HUWE1 is a HECT E3 ligase that serves a critical role in proteasomal degradation of several proteins and participates in cell cycle control, DNA damage response and tumorigenesis (1,1122). However, to the best of our knowledge, whether any of these existing or unidentified substrates, including p53, MCL-1 and cdc6 ect, mediate the predominant function of ARF-BP1, also named MULE, HUWE1, in cell proliferation remains unclear. HUWE1 was first identified in 2005 (14); however, it remains unclear whether it can serve as a biomarker for cancer diagnosis or prognosis. To investigate this, the present study selected data according to the expression of several genes with clearly defined parameters between cancer and normal tissues. In the Oncomine analysis, HUWE1 was revealed to be overexpressed in leukemia and lung cancer, but was downregulated in brain cancer, lymphoma, sarcoma and testicular seminoma, compared with normal tissue. To further investigate the survival rates of patients with different expression levels of HUWE1, the associations between the expression levels of HUWE1 and the survival rates of patients were analyzed using Kaplan-Meier analysis and PrognoScan. In general, high expression levels of HUWE1 were associated with lower survival rates for patients with ovarian cancer (3033,4655); however, the results for lung cancer were not clear.

The main four causes of cancer are somatically-acquired genetic, epigenetic, transcriptomic and proteomic alterations in cells. These alterations occur in specific genomic regions, which can result in tumor suppressive or oncogenic effects (56). The cBioPortal analysis identified cancer types with significant CNAs in the selected HUWE1-gene signature. In total, 11 cancer studies representing 681 samples were analyzed, which contained >20% alteration frequency and ≥100 samples in the dataset. The alteration frequency ranged between 20.00 and 42.10%, with the dominance hierarchy.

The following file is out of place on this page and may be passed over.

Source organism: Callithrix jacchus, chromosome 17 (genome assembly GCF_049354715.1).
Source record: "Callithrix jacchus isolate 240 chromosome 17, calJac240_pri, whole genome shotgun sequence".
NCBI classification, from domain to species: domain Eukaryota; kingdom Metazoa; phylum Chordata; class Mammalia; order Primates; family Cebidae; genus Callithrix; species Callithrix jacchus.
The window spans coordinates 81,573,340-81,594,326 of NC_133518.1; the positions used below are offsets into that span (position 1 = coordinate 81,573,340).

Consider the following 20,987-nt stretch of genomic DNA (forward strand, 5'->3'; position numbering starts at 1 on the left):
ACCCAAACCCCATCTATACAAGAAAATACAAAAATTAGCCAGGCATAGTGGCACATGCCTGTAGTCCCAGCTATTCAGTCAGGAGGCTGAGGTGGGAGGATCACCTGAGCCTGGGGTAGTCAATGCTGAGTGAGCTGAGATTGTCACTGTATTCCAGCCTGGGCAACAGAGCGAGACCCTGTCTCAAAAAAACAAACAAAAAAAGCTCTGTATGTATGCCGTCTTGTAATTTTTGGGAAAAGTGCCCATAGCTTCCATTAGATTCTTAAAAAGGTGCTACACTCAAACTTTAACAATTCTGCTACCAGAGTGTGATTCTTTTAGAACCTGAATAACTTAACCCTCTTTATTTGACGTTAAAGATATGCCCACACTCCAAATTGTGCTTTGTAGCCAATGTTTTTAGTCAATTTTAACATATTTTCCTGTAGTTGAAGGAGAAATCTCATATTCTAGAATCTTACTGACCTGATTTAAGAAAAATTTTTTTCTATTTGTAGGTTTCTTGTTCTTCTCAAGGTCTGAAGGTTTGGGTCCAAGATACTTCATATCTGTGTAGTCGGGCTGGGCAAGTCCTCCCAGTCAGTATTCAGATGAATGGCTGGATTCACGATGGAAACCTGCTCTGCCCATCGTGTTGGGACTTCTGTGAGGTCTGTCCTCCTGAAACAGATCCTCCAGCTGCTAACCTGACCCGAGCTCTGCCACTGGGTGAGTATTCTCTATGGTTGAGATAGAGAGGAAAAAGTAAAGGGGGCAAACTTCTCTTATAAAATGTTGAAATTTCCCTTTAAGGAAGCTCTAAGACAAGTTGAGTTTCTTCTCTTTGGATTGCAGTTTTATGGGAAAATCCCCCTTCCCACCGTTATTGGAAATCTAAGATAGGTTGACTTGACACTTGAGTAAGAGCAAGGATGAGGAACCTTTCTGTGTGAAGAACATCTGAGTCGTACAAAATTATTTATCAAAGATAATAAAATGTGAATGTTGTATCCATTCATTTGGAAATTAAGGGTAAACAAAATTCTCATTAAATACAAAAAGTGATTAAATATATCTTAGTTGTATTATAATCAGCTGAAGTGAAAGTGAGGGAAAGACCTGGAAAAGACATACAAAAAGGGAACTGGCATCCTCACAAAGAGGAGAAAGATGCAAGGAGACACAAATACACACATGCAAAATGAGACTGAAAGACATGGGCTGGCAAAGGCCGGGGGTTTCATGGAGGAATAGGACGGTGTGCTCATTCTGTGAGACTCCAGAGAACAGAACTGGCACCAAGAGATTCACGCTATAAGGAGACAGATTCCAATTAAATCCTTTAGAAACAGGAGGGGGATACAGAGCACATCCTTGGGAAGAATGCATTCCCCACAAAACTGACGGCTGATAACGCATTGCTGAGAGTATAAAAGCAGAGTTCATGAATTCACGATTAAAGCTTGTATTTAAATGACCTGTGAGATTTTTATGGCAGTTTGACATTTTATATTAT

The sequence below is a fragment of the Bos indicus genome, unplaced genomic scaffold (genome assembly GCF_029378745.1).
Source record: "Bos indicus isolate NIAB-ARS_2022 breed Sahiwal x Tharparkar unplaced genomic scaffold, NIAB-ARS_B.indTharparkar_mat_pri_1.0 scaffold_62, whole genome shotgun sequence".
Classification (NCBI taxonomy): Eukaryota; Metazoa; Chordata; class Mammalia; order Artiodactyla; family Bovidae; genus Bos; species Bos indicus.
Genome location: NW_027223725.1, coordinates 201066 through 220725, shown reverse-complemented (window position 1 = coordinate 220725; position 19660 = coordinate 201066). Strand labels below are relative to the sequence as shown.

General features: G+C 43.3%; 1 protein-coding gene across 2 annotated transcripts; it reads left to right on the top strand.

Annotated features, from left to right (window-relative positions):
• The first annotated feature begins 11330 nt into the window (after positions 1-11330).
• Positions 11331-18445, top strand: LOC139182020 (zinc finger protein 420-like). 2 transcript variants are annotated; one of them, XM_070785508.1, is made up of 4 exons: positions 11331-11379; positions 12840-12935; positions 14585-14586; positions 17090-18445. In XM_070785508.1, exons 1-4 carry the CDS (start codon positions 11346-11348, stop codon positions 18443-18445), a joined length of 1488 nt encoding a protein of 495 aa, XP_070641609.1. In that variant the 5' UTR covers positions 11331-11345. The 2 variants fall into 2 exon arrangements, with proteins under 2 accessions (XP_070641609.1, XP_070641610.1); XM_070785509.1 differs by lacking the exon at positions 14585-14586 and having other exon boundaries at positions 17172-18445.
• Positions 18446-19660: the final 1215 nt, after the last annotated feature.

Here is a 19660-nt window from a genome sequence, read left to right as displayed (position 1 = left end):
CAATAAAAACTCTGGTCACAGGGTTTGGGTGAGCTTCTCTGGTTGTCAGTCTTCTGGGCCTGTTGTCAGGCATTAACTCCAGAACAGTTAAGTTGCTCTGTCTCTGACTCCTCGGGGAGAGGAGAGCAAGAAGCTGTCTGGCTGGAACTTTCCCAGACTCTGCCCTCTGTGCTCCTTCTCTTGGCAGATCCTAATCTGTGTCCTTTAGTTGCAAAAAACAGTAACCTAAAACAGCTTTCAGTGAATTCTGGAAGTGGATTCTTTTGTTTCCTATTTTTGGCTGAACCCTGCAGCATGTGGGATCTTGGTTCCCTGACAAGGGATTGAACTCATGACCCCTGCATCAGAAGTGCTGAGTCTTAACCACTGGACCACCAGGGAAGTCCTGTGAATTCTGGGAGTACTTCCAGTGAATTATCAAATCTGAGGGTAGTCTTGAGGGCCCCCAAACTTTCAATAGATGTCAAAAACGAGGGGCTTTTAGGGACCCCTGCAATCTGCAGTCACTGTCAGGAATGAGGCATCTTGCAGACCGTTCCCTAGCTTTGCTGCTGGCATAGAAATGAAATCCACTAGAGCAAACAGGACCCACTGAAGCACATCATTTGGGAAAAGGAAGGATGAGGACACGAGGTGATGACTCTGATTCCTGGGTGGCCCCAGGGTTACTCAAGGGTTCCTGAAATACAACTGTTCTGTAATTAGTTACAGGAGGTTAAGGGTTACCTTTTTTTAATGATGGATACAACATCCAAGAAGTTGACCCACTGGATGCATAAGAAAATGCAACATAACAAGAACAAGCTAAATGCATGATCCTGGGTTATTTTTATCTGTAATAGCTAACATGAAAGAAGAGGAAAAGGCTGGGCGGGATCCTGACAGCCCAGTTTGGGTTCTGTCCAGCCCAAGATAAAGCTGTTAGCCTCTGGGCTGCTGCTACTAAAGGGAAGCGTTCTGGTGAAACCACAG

The cBioPortal was used for interactive analysis and visualization of the HUWE1-associated network. The network was generated based on pathways and interactions from the Human Protein Reference database, Reactome Pathway database, National Cancer Institute Pathway Interaction database and the MSKCC Cancer Cell Map (56,57). The generated network improves understanding of the molecular mechanisms of HUWE1 in cancer.

The Oncomine database presents a potentially significant list of co-expressed genes that are critical in defining pathways. HUWE1 was identified to be co-expressed with ROBO1 in breast carcinoma, as well as with EDA, SALL1, PAK2 and ENPEP. This analysis may assist future studies regarding the function of HUWE1.

However, the precise role of HUWE1 remains controversial due to conflicting evidence. To investigate the role of HUWE1 in various cancer types, the Oncomine platform, which includes data from ~90,000 microarray experiments, was used to assess gene expression in different cancer types (28,29). In addition, the survival of patients with cancer was assessed using Kaplan-Meier plots and the PrognoScan database (34,38). Co-expressed data show that HUWE1 may regulate proteins and the signaling pathways involved in these proteins, which may assist in the examination of the molecular mechanism by which HUWE1 regulates cellular biological functions. The function and regulatory mechanisms of genes can be identified by STRING (36).